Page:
In order to get these babies to nurse a shield is used as a “training wheel” to get them started with the aim to “wean” them from the shield once they are more strong and coordinated.

Breast Shield For A Baby That was Fed by Bottle

Sometimes a baby gets a bottle in the hospital. Usually due to medical indications such as jaundice, low blood sugar or poor weight gain. Once they receive milk in this way they can become used to the feel and flow of this nipple and reject the breast. A nipple shield can be a bridge to get the baby onto your chest and breastfeeding again. If your breast milk supply has dropped then a lactation consultant may recommend an SNS (a supplemental nursing system) in order to help in these situations. This is where a flexible tube filled with milk lays against the breast and inserts into the breast shield. As the baby nurses the milk is drawn out of the tubing and the baby is motivated to continue nursing. Usually as the milk supply increases the tubing is discontinued and then the shield as well.

OF NOTE: If you find that your baby needs a supplement due to a medical indication you can ask if there is another way to provide the supplement other than by bottle. You want to preserve your breastfeeding relationship. Don’t be afraid to speak up.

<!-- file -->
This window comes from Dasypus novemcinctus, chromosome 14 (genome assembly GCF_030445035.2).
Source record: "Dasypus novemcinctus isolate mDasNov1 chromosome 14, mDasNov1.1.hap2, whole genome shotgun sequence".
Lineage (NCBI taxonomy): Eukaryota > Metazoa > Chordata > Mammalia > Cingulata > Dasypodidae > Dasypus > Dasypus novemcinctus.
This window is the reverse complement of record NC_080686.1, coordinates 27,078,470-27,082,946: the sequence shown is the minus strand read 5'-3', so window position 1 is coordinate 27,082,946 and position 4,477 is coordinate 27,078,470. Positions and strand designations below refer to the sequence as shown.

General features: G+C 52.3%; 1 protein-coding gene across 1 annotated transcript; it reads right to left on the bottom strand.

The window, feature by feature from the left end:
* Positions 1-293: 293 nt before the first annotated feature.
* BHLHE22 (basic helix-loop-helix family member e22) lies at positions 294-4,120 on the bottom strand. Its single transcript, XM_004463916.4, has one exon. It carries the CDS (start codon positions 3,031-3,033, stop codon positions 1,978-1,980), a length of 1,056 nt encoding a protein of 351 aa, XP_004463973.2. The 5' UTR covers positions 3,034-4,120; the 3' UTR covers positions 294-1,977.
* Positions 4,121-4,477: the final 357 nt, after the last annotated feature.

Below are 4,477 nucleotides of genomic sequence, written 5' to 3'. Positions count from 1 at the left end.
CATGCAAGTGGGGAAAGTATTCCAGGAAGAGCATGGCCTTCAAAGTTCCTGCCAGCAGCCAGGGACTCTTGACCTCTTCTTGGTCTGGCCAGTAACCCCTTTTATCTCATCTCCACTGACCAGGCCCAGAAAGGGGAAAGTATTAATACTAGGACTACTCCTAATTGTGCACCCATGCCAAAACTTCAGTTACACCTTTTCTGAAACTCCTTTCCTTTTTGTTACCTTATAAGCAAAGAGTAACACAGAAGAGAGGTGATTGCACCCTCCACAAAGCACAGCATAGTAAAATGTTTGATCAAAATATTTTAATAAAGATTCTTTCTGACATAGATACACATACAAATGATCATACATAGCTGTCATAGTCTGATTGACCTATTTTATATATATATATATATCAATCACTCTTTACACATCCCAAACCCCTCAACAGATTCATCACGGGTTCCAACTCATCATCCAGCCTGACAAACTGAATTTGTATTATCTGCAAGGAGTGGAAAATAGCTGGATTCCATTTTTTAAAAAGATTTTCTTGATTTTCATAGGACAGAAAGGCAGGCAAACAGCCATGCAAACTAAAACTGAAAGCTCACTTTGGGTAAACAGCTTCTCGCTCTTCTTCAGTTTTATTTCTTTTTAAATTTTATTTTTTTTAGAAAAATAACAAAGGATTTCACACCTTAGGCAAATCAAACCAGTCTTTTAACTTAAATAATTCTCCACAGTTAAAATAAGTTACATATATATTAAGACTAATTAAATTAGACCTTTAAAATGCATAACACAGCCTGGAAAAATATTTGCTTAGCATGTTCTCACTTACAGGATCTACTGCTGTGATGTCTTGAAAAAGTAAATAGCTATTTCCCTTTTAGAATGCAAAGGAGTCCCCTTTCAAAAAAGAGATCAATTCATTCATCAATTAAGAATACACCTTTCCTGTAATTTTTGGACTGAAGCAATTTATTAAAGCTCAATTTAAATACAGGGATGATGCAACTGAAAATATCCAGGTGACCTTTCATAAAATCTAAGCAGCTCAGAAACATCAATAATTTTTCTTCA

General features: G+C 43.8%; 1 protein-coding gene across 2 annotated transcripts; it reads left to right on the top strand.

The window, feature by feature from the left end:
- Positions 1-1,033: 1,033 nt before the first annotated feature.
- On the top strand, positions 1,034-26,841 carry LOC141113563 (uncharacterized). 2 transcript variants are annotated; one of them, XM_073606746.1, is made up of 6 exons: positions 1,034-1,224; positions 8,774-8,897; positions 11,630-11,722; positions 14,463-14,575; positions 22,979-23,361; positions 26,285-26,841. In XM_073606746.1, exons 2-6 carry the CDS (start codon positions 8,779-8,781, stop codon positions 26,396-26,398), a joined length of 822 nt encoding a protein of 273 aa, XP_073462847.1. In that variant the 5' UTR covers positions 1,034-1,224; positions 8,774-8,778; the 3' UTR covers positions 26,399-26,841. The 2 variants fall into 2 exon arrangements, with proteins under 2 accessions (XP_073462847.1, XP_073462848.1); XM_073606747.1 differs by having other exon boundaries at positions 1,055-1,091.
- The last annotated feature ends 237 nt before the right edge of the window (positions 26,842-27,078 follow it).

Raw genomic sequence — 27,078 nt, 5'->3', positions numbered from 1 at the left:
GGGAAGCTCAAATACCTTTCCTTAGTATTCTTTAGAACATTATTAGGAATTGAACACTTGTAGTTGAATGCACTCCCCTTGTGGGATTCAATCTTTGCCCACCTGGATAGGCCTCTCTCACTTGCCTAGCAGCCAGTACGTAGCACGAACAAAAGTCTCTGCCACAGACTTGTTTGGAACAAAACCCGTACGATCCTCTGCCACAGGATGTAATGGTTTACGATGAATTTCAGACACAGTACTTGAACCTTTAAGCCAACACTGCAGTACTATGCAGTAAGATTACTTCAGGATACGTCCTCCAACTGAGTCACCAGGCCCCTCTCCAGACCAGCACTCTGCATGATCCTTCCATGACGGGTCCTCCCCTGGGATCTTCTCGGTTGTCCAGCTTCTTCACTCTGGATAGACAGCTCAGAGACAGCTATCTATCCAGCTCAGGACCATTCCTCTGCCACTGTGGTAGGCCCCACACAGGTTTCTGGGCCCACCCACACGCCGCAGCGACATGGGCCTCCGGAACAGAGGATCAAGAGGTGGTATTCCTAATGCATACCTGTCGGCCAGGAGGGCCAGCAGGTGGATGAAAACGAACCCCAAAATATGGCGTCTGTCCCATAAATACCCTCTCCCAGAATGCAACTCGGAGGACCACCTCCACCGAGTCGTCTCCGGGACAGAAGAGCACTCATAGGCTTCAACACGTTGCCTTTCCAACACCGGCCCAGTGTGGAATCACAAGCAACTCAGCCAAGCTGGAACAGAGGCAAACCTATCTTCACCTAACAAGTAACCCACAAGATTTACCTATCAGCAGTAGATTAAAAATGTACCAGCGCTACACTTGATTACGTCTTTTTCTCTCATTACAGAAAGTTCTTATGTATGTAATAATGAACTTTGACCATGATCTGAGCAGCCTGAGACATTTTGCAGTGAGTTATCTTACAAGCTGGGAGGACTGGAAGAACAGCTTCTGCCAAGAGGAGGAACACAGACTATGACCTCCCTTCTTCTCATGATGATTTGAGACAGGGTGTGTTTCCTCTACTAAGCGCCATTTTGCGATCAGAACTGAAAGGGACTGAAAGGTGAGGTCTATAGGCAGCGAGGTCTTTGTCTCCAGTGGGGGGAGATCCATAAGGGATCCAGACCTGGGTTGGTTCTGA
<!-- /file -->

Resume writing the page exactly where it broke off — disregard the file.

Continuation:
Breast Shield for Traumatized Nipple

An incorrect latch damages nipples can making them cracked, bruised and blistered. Occasionally a breast shield protects the nipple throughout the feed until it can heal. This sometimes helps and sometimes does not.

Breast Shield For Engorgement

When your mature milk develops on day 3 your breasts can become so full and taut that the baby can not get a grip on your breast. This is engorgement. It’s like trying to make out with a basket ball. Difficult. The shield can be used for these times though it is often more worth while to hand express some of your milk to soften the areola.